They had left no provision at all for expansion. The floor had so obviously failed, and, of course, the cowboy refused to refund any money. So now it was at the stage of legal action.
I was able to lift up the planks and found on the back spots of adhesive, covering possibly no more that 10% of the total plank area. Under the spots of adhesive was concrete bits and pieces. The poor adhesive was no surprise at all. I have to say that this was possibly the worst installation I have ever come across, and that is saying a lot.
I could not hold my tongue and asked the consumer why on earth did she not believe the original skilled floor installer? Without doubt, everything he said needed to be done was 100% correct. If she had let the professional floorlayer do the installation it would not have failed and I would not have been involved.
The consumer, who to be fair, did not know who to believe. But she explained to me the kitchen fitter appeared to be a highly skilled man. She assumed the kitchen fitter would know more that the floorlayer because of his skill. Other retailers had also told her she was being ripped off when she phoned them.
I think my face gave away my feelings of disbelief. So she went on to mention the TV programmes where they tell consumers to make sure they don’t get ripped off. So with what everyone had told her, she eventually told the only person who knew what he was doing to go away and give her the money back.
So you can see what happens when people who don’t know all the facts and do not have a %^&*% clue about installing wood flooring poke their nose in to cause trouble. I bet there are loads of retailers and contractors who have had this happen to them, so they may be reading this and thinking how familiar this all sounds.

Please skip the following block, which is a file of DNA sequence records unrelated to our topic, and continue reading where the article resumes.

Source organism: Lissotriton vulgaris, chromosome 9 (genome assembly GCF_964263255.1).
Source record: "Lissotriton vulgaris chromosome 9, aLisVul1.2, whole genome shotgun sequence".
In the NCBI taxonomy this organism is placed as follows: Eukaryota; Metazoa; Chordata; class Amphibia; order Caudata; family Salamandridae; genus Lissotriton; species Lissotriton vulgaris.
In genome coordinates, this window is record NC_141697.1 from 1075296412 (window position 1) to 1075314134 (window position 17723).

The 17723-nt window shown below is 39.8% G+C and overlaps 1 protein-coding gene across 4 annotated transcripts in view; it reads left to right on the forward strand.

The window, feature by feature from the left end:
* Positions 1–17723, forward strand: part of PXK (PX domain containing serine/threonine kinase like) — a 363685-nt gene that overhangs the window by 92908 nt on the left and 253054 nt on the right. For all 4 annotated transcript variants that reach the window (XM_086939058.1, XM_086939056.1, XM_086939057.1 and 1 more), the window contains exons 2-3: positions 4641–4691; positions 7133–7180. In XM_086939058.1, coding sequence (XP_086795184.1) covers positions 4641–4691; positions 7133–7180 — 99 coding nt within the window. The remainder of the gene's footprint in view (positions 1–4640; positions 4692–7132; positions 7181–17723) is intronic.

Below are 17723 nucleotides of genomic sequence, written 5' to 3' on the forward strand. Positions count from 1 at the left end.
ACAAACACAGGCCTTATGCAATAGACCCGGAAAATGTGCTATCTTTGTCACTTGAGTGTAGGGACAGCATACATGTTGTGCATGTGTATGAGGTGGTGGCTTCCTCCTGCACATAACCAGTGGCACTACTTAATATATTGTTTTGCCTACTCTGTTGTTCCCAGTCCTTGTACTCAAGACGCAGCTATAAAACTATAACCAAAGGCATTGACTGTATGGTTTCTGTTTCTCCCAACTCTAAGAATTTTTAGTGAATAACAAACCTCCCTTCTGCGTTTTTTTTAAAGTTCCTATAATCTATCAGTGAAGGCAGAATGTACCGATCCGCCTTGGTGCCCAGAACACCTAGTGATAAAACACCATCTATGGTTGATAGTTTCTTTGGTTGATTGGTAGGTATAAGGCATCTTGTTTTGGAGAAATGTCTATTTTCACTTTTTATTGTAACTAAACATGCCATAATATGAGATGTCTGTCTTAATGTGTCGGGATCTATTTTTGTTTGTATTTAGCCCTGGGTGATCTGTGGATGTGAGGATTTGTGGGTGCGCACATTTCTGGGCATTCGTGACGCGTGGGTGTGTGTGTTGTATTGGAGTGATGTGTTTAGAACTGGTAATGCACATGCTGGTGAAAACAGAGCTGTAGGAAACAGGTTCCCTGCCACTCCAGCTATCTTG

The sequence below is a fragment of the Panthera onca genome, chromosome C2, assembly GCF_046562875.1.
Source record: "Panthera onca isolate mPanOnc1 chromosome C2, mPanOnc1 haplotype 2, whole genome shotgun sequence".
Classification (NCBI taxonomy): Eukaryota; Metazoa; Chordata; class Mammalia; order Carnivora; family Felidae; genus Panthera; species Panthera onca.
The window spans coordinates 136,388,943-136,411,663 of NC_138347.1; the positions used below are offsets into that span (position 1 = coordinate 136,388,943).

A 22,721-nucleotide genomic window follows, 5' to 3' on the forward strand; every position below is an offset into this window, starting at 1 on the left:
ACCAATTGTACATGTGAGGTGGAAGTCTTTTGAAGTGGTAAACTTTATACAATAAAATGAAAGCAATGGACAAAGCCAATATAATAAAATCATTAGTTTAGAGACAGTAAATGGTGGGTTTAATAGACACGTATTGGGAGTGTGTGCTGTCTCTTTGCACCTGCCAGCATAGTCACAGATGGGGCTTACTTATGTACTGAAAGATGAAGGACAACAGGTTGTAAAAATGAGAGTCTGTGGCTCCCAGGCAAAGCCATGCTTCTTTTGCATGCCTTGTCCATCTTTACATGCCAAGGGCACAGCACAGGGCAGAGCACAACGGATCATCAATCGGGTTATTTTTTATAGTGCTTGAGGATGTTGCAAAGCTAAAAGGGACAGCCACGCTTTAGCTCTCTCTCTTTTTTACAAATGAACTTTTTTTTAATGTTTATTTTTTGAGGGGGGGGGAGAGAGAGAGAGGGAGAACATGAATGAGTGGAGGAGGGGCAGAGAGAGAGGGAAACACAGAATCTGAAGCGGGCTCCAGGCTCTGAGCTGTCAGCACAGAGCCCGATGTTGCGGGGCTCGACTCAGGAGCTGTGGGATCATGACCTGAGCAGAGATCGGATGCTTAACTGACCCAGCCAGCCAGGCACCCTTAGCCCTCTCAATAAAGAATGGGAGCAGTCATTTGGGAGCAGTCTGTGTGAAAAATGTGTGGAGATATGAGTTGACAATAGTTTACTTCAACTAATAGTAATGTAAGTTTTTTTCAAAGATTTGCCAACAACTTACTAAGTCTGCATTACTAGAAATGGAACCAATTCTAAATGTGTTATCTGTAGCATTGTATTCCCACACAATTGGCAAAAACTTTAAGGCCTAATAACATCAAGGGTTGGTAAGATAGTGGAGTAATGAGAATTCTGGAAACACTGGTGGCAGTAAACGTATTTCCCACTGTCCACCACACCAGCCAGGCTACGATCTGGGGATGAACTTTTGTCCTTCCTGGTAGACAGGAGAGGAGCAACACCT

The story ended by the consumer going to court. The idiots who believed they had done the job correctly had the cheek to blame the original installer who had been chucked off site.
My report clearly stated the causes, and I was called before the court to be cross examined by the decorator, who even caused magistrate to smile with his stupid questions, especially when it came to standards. He stood up in court and said: ‘I do not follow industry standards, I follow my own skill!’
The magistrate, on seeing the photographs of the failed floor, looked completely shocked. It hardly took five minutes for a decision, when the court ruled in favour of the consumer. The decorator left in a huff.
In conclusion the consumer attempted to persuade the original skilled floorlayer to come back to rectify the damage. He declined, and I can’t say that I blame him.
So, unless you know what you are talking about, please do not poke your nose into a job unless you attend site. Then you can see if things are wrong and failure is imminent. Otherwise, one day you could be involved in the same situation as above.
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This article has been reproduced from the Contract Flooring Journal website. You can find them at